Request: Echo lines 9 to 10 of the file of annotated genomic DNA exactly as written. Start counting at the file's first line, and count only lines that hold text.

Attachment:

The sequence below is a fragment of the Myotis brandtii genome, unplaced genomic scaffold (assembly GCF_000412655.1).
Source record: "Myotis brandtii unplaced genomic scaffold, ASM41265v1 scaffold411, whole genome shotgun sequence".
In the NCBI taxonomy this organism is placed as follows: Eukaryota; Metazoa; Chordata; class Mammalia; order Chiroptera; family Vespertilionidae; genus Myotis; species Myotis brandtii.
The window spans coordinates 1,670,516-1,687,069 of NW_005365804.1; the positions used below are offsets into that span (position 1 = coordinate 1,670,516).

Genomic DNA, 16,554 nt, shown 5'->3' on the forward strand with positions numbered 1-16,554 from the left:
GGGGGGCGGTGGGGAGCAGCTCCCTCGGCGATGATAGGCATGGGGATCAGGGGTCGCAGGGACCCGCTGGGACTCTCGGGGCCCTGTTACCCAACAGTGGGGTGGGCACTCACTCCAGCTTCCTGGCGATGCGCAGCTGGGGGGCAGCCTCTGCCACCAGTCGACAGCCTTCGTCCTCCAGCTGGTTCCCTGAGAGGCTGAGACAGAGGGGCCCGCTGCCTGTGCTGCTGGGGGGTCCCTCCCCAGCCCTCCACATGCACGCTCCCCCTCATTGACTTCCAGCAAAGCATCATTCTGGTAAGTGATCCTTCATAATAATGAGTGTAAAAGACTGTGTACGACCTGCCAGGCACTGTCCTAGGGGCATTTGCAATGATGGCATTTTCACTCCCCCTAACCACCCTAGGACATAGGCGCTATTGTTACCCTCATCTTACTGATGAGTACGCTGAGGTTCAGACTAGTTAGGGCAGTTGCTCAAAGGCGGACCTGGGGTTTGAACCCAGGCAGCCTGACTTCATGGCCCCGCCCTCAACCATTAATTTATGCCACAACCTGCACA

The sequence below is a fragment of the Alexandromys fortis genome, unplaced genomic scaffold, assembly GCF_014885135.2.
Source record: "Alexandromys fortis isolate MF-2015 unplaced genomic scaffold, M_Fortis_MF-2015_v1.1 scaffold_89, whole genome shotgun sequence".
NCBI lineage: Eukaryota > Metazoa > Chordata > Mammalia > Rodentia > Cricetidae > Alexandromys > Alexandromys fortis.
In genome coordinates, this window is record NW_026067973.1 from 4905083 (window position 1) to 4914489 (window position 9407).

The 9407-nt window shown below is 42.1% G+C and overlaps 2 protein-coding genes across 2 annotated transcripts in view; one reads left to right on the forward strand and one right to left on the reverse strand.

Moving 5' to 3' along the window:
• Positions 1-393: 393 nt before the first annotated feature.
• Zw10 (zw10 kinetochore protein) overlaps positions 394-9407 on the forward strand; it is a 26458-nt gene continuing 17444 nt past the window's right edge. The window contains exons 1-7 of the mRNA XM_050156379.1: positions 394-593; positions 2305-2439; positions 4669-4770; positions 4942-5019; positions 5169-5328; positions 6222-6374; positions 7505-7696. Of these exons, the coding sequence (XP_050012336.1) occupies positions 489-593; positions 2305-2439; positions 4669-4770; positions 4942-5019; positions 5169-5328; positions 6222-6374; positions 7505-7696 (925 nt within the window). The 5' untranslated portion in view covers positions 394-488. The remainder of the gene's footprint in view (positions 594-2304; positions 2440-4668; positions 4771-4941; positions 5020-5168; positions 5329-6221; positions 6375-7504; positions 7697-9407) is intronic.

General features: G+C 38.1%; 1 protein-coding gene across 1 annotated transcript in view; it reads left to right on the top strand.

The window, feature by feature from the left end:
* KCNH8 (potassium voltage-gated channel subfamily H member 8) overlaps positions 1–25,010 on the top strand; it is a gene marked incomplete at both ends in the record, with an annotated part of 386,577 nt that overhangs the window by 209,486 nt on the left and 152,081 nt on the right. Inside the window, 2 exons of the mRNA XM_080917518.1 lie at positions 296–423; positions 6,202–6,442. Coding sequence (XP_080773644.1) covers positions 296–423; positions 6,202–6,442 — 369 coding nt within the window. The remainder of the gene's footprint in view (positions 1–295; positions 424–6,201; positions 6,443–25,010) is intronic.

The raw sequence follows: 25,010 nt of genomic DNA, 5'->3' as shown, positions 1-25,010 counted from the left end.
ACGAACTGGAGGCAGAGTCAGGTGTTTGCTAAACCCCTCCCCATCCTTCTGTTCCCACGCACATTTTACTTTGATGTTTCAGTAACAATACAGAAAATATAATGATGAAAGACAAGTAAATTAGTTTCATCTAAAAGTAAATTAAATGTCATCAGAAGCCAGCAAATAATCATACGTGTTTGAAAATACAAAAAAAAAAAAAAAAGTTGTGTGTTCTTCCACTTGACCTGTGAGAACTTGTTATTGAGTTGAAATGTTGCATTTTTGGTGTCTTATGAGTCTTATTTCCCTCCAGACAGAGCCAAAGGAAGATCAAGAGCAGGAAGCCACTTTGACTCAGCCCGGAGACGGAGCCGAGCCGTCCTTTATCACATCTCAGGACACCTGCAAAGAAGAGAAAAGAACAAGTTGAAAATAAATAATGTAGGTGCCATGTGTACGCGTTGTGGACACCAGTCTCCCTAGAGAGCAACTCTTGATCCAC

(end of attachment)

NCBI lineage: Eukaryota > Metazoa > Chordata > Mammalia > Rodentia > Cricetidae > Alexandromys > Alexandromys fortis.
In genome coordinates, this window is record NW_026067973.1 from 4905083 (window position 1) to 4914489 (window position 9407).